“Strangers in the Same Land”, “Jyoti” and “Circular Haiku Circle”

by Emily Parker

People of Addis Ababa welcoming President Isayas, 14 July 2018, Addis Ababa, Ethiopia.  Photo by Hailu Wudineh TSEGAYE at Shutterstock. 

Strangers in the Same Land

—in response to current events in Eritrea and Ethiopia

Hello?

You don’t know me; but,

I am so excited to speak with you.

Strangers—

at once the same…but different.

Divided by violence

Splintered and torn from one another

Families…

Friends…

Strangers…

At once so close

Yet so far

Now they are working together to close..........................the gap.

The border which became a

silent

canyon.

Echoing......................................................................echoing.....

Echoing only with ORDNANCE!

With SCREAMS!

Tearing tears rolling down cheeks so similar on either side of the void—

Chasm filling with

Bodies

Different tongues….

The border/canyon is closing

Slowly

Impossibly possible

The earth closes her metaphorical wound,

Knits together once more—

More than a decade of salt poured in by divisive ideologies

Is being washed clean and

The Birth Place and the Cradle seem not so distant from one another

And from a knitting of flesh

Of blood

Of bone

Of brothers

From the scar shared between them—a flower of tentative hope

Opens its face to the sky.

Hello?

You don’t know me, nor I you; but,

I am so excited to speak with you.

Jyoti

South Africa: Star Khulu said, “I try everything, everyday not to get raped.”

Bangladesh via the Rakhine State: Fatima, name changed for privacy, raped into unconsciousness said, “I don’t know how many times they violated my body.”

Northern Iraq: Aveen, in a halting, whispering voice, “There was nothing they didn’t do to me,” she tried to hold back tears.

She.

Tried.

To.

Hold.

BACK.

Tears.

Names and accounts melt

Into numbers

Countless numbers

Numbers.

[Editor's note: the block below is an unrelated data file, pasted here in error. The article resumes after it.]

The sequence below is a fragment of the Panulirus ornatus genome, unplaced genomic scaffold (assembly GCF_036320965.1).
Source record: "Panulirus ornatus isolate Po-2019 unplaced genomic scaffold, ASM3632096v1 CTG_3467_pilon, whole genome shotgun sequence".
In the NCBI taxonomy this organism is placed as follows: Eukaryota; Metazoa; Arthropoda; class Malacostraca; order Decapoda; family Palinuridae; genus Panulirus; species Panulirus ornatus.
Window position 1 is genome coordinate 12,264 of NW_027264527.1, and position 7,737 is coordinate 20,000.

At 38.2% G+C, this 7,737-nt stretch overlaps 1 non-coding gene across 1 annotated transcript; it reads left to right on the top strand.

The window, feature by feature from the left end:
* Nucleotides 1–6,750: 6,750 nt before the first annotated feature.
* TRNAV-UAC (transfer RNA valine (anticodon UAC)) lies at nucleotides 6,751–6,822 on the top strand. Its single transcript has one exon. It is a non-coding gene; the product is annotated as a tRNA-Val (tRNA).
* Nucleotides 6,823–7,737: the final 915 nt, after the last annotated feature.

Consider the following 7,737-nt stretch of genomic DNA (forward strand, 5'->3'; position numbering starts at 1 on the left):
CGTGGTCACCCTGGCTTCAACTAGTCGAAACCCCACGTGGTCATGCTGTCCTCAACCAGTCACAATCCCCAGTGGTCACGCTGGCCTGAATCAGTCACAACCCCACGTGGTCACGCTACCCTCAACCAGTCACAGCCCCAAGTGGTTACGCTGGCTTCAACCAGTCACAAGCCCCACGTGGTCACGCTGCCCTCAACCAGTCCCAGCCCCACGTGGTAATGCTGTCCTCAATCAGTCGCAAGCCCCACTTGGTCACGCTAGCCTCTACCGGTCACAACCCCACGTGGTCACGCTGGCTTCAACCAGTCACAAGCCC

Beyond counting.

Too many

No country/no city/no village/no family

Nowhere too safe

No immunity to a virulent, Holocaustic disease

It makes plague seem like a lark

And what could be worse than that black, unclean death?

This—shocked to zombie state life.

This—look over your shoulder life.

This—bruises that I make excuses for life.

This—never again un-suspect/suspicious life.

This pandemic.

This cancerous, ulcerated canker

Is treated op-ed

Diagnosed and medicated in sound bites

We are women.

The Sheila-na-gigs

Willendorf goddesses

Gaping mawed Kalis from which all draw breath even from death

Again and again

We are #metoo and even that seems

A distant cry

Tinny

Lost in and amongst distance, indifference inducing diffidence

Yesterday’s news

We are holes

We are wholes

Even in this disjointed world

Age-upon-age-upon-age

Nothing has changed

Teju Cole wrote, “Not all violence is hot. There’s cold violence, too, which takes its time and finally gets its way.”

I supplicate

I am prostrate with ocean wide tears

Fallen to silence

My waves do not crash

Do not create

But they implore

Do not forget

Grow careless

Stop listening

To the uncomfortable quiet

From the voided vessel

There is no scream loud enough

No silence long enough

To bear this.

To not bear this.

Circular Haiku Circle

She, stone in water,

Bedrock. Will wear to nothing

In passage of time.

For she adds herself

Into brackish solution

Giving, as it takes.

Imagination

Firing in bold empathy,

Shakes ashes from flame.

Breath of nothingness

Stirring mindfully, waking,

Breathes deeply again.

Transmutes into earth

Solidifies. New construct.

Grows, so lives again.

About the Author

Emily Parker

Emily Parker has been writing for as long as she can remember. She holds an MFA in directing and has more than a decade of acting and teaching experience. She seeks to help students to recognize and develop the knowledge, skills, attitudes and discipline required for pursuing future study and/or careers in the theatre arts as well as the skills necessary to observe and think critically and communicate effectively. She has written 14 volumes of unpublished poetry and continues to write daily--foremost for herself, out of need, and if they resonate or provide shelter to another...that's a wonderful bit of lagniappe.